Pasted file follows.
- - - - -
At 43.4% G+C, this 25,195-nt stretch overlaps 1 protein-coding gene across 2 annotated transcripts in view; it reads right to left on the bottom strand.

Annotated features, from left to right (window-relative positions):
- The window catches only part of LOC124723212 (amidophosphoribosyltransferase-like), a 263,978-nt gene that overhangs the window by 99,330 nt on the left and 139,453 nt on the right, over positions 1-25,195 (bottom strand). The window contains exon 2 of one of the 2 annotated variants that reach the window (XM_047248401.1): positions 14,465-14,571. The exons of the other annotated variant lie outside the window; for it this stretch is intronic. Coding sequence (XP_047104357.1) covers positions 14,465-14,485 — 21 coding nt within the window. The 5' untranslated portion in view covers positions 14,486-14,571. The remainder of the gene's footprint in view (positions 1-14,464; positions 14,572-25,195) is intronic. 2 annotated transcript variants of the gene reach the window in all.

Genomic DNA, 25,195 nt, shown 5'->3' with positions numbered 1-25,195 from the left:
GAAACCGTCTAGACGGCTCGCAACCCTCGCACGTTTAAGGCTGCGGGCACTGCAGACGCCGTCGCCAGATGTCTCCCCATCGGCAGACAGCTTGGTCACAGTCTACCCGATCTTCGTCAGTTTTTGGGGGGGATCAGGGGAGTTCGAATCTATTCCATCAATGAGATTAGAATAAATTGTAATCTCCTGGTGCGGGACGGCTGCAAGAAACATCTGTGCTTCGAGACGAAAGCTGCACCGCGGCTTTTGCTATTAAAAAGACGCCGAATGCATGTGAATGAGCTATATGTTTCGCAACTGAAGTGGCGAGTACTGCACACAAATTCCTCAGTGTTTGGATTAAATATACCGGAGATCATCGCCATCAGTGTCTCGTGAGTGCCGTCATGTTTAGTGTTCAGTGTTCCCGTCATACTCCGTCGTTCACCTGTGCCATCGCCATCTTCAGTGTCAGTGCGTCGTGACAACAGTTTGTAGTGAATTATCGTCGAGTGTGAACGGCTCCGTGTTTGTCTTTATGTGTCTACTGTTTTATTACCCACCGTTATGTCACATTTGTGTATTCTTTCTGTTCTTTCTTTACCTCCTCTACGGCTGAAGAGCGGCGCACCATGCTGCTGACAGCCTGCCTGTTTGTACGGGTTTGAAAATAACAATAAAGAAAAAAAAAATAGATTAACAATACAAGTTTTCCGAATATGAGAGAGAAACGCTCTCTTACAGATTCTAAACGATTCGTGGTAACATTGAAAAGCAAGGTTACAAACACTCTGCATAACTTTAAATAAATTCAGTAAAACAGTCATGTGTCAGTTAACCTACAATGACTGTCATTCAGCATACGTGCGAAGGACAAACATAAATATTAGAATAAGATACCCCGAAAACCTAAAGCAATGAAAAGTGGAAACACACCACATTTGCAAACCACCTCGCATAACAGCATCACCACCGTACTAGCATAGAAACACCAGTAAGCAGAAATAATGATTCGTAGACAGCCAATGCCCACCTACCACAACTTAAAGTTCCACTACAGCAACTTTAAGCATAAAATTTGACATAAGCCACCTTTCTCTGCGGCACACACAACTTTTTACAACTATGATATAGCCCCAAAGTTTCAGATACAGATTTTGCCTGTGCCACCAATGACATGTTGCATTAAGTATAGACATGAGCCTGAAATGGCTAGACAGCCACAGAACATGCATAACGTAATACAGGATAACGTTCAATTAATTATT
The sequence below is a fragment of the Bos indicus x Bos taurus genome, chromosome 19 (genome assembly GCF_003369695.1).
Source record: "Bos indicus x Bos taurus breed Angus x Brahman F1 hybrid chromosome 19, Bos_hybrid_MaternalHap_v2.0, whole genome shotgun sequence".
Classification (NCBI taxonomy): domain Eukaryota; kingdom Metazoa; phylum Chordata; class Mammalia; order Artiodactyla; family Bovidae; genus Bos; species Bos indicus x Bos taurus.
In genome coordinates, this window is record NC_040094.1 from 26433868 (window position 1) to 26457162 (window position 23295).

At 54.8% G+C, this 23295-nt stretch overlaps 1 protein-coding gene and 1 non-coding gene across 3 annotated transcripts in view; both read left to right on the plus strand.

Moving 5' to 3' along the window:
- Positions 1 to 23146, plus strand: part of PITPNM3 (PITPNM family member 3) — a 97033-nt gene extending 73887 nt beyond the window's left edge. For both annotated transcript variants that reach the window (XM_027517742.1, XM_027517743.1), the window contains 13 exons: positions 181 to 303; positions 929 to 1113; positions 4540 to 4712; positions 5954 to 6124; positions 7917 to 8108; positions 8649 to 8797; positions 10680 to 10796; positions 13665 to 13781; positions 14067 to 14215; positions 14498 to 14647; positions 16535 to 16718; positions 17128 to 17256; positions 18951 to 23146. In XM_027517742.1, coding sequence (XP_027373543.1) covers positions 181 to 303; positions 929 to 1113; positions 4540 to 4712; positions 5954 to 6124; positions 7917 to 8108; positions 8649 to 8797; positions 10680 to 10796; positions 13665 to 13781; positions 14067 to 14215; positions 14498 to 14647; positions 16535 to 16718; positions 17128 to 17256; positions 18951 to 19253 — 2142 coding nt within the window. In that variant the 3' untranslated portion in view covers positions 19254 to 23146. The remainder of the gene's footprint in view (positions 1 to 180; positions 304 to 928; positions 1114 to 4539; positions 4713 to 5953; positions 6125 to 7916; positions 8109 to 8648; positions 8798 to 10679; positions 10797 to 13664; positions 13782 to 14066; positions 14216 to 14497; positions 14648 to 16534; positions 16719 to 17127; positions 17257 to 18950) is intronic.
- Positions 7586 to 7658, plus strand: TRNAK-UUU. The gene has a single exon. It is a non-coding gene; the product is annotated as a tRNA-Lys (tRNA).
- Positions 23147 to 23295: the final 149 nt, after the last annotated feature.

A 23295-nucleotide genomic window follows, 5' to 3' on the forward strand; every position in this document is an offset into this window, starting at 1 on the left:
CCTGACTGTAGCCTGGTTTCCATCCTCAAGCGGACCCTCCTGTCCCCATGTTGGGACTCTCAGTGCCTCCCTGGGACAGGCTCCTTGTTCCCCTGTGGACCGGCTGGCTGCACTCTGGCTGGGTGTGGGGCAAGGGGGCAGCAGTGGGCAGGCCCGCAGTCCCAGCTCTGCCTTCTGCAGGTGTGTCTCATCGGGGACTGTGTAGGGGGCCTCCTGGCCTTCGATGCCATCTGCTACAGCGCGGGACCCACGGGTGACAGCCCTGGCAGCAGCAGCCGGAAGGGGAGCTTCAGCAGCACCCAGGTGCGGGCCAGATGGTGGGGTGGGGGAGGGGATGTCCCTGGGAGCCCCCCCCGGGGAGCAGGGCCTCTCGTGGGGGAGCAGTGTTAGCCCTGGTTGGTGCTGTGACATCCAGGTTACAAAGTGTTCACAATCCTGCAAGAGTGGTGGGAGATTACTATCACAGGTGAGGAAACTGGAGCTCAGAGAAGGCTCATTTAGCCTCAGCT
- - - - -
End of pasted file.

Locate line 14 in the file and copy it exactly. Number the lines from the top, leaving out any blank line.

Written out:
- Positions 23147 to 23295: the final 149 nt, after the last annotated feature.